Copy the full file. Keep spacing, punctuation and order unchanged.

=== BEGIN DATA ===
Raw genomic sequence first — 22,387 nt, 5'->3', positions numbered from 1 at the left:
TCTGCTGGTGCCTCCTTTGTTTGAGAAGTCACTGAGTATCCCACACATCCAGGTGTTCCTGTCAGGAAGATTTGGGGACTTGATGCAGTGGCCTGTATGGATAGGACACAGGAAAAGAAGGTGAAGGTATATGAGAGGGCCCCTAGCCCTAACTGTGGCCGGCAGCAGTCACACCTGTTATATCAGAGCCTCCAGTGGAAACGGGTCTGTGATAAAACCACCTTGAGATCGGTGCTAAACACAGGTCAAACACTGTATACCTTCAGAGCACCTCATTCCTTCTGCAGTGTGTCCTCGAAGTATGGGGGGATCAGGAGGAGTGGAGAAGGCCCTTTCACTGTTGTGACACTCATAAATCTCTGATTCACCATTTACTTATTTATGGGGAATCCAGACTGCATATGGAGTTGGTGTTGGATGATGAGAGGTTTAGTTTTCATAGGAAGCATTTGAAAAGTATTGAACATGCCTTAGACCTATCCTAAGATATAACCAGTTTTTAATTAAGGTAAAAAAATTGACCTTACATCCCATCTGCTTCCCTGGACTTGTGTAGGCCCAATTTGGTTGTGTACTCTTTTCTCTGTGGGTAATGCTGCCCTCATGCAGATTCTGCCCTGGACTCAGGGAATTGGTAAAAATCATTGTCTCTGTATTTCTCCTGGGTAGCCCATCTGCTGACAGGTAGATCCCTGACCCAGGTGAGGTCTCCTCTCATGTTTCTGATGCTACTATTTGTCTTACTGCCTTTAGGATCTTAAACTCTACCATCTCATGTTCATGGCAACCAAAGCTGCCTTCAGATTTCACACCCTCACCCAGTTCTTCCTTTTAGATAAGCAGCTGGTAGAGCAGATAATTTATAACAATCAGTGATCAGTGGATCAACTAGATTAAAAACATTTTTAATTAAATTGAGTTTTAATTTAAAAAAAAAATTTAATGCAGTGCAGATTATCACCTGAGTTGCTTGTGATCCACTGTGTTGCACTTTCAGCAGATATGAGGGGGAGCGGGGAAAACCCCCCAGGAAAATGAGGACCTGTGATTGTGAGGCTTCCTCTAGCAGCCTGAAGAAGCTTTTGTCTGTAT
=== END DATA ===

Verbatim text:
Raw genomic sequence first — 22,387 nt, 5'->3', positions numbered from 1 at the left:
TCTGCTGGTGCCTCCTTTGTTTGAGAAGTCACTGAGTATCCCACACATCCAGGTGTTCCTGTCAGGAAGATTTGGGGACTTGATGCAGTGGCCTGTATGGATAGGACACAGGAAAAGAAGGTGAAGGTATATGAGAGGGCCCCTAGCCCTAACTGTGGCCGGCAGCAGTCACACCTGTTATATCAGAGCCTCCAGTGGAAACGGGTCTGTGATAAAACCACCTTGAGATCGGTGCTAAACACAGGTCAAACACTGTATACCTTCAGAGCACCTCATTCCTTCTGCAGTGTGTCCTCGAAGTATGGGGGGATCAGGAGGAGTGGAGAAGGCCCTTTCACTGTTGTGACACTCATAAATCTCTGATTCACCATTTACTTATTTATGGGGAATCCAGACTGCATATGGAGTTGGTGTTGGATGATGAGAGGTTTAGTTTTCATAGGAAGCATTTGAAAAGTATTGAACATGCCTTAGACCTATCCTAAGATATAACCAGTTTTTAATTAAGGTAAAAAAATTGACCTTACATCCCATCTGCTTCCCTGGACTTGTGTAGGCCCAATTTGGTTGTGTACTCTTTTCTCTGTGGGTAATGCTGCCCTCATGCAGATTCTGCCCTGGACTCAGGGAATTGGTAAAAATCATTGTCTCTGTATTTCTCCTGGGTAGCCCATCTGCTGACAGGTAGATCCCTGACCCAGGTGAGGTCTCCTCTCATGTTTCTGATGCTACTATTTGTCTTACTGCCTTTAGGATCTTAAACTCTACCATCTCATGTTCATGGCAACCAAAGCTGCCTTCAGATTTCACACCCTCACCCAGTTCTTCCTTTTAGATAAGCAGCTGGTAGAGCAGATAATTTATAACAATCAGTGATCAGTGGATCAACTAGATTAAAAACATTTTTAATTAAATTGAGTTTTAATTTAAAAAAAAAATTTAATGCAGTGCAGATTATCACCTGAGTTGCTTGTGATCCACTGTGTTGCACTTTCAGCAGATATGAGGGGGAGCGGGGAAAACCCCCCAGGAAAATGAGGACCTGTGATTGTGAGGCTTCCTCTAGCAGCCTGAAGAAGCTTTTGTCTGTAT